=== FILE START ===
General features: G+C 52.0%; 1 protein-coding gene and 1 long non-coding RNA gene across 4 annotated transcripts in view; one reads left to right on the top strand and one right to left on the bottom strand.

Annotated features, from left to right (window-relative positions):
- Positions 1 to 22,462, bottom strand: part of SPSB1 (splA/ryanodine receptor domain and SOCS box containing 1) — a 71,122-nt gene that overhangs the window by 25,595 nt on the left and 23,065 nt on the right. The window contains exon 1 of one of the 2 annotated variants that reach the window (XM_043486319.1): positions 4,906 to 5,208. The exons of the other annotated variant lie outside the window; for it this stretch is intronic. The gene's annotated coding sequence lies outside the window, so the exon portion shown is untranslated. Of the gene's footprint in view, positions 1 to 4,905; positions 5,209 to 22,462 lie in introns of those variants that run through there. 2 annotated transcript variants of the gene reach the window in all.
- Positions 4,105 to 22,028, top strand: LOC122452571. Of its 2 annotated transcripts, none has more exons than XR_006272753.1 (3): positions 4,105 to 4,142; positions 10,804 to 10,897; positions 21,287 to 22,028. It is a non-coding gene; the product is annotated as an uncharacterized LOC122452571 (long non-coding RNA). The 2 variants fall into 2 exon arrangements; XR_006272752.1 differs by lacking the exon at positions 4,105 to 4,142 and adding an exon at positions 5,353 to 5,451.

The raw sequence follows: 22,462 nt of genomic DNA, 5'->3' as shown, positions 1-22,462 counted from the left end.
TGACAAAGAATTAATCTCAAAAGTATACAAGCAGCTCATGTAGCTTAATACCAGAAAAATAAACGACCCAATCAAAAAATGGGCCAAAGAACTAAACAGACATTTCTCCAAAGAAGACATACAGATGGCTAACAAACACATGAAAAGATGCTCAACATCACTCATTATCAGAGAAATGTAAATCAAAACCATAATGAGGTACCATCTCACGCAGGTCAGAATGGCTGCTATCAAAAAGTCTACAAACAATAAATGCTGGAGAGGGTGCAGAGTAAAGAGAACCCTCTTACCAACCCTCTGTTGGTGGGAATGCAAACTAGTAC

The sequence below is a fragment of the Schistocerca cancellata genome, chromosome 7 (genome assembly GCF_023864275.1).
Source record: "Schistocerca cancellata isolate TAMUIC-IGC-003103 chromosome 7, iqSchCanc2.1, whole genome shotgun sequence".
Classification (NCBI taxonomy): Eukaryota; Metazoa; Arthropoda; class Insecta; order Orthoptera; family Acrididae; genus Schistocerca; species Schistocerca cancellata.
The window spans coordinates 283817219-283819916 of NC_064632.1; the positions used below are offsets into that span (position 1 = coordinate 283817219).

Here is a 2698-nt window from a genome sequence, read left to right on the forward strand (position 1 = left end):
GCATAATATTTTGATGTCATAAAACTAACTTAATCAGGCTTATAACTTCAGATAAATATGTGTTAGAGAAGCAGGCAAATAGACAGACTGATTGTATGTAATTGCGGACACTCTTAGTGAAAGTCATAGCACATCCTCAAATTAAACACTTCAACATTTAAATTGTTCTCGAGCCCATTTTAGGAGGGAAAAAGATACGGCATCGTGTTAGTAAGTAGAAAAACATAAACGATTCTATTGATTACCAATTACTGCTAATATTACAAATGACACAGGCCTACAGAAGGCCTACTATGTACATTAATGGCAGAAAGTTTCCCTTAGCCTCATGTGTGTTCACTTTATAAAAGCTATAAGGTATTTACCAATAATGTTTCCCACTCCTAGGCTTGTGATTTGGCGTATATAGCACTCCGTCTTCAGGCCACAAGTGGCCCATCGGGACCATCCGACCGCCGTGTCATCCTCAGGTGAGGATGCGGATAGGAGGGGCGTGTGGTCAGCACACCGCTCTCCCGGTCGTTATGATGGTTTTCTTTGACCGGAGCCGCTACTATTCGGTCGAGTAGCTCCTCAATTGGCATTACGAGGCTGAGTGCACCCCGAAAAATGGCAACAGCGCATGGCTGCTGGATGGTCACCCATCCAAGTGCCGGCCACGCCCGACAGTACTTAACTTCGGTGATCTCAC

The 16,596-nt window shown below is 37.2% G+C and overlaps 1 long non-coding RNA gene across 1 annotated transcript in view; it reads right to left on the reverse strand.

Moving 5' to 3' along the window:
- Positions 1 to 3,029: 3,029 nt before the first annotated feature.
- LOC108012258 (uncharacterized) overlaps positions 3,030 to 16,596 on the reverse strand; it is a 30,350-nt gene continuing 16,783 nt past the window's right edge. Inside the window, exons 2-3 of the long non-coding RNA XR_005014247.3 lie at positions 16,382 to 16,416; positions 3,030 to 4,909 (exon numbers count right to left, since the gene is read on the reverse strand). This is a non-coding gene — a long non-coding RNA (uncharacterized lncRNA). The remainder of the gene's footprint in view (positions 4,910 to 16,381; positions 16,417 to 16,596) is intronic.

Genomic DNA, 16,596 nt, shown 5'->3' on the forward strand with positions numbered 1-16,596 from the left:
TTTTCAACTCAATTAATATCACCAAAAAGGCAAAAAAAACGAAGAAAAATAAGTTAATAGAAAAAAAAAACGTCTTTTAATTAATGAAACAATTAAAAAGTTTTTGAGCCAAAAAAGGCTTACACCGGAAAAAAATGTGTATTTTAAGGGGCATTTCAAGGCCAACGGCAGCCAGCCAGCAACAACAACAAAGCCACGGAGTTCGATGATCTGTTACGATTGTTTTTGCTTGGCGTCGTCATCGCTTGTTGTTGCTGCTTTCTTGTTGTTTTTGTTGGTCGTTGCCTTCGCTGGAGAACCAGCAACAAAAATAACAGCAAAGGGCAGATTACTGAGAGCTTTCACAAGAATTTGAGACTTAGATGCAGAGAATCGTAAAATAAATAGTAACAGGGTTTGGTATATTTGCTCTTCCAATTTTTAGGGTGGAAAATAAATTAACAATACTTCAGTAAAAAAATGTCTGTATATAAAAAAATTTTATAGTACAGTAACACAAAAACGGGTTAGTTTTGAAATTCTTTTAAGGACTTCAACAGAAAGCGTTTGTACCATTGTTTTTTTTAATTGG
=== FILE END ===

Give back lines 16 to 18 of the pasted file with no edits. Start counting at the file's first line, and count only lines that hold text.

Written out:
- LOC108012258 (uncharacterized) overlaps positions 3,030 to 16,596 on the reverse strand; it is a 30,350-nt gene continuing 16,783 nt past the window's right edge. Inside the window, exons 2-3 of the long non-coding RNA XR_005014247.3 lie at positions 16,382 to 16,416; positions 3,030 to 4,909 (exon numbers count right to left, since the gene is read on the reverse strand). This is a non-coding gene — a long non-coding RNA (uncharacterized lncRNA). The remainder of the gene's footprint in view (positions 4,910 to 16,381; positions 16,417 to 16,596) is intronic.

Genomic DNA, 16,596 nt, shown 5'->3' on the forward strand with positions numbered 1-16,596 from the left:
TTTTCAACTCAATTAATATCACCAAAAAGGCAAAAAAAACGAAGAAAAATAAGTTAATAGAAAAAAAAAACGTCTTTTAATTAATGAAACAATTAAAAAGTTTTTGAGCCAAAAAAGGCTTACACCGGAAAAAAATGTGTATTTTAAGGGGCATTTCAAGGCCAACGGCAGCCAGCCAGCAACAACAACAAAGCCACGGAGTTCGATGATCTGTTACGATTGTTTTTGCTTGGCGTCGTCATCGCTTGTTGTTGCTGCTTTCTTGTTGTTTTTGTTGGTCGTTGCCTTCGCTGGAGAACCAGCAACAAAAATAACAGCAAAGGGCAGATTACTGAGAGCTTTCACAAGAATTTGAGACTTAGATGCAGAGAATCGTAAAATAAATAGTAACAGGGTTTGGTATATTTGCTCTTCCAATTTTTAGGGTGGAAAATAAATTAACAATACTTCAGTAAAAAAATGTCTGTATATAAAAAAATTTTATAGTACAGTAACACAAAAACGGGTTAGTTTTGAAATTCTTTTAAGGACTTCAACAGAAAGCGTTTGTACCATTGTTTTTTTTAATTGG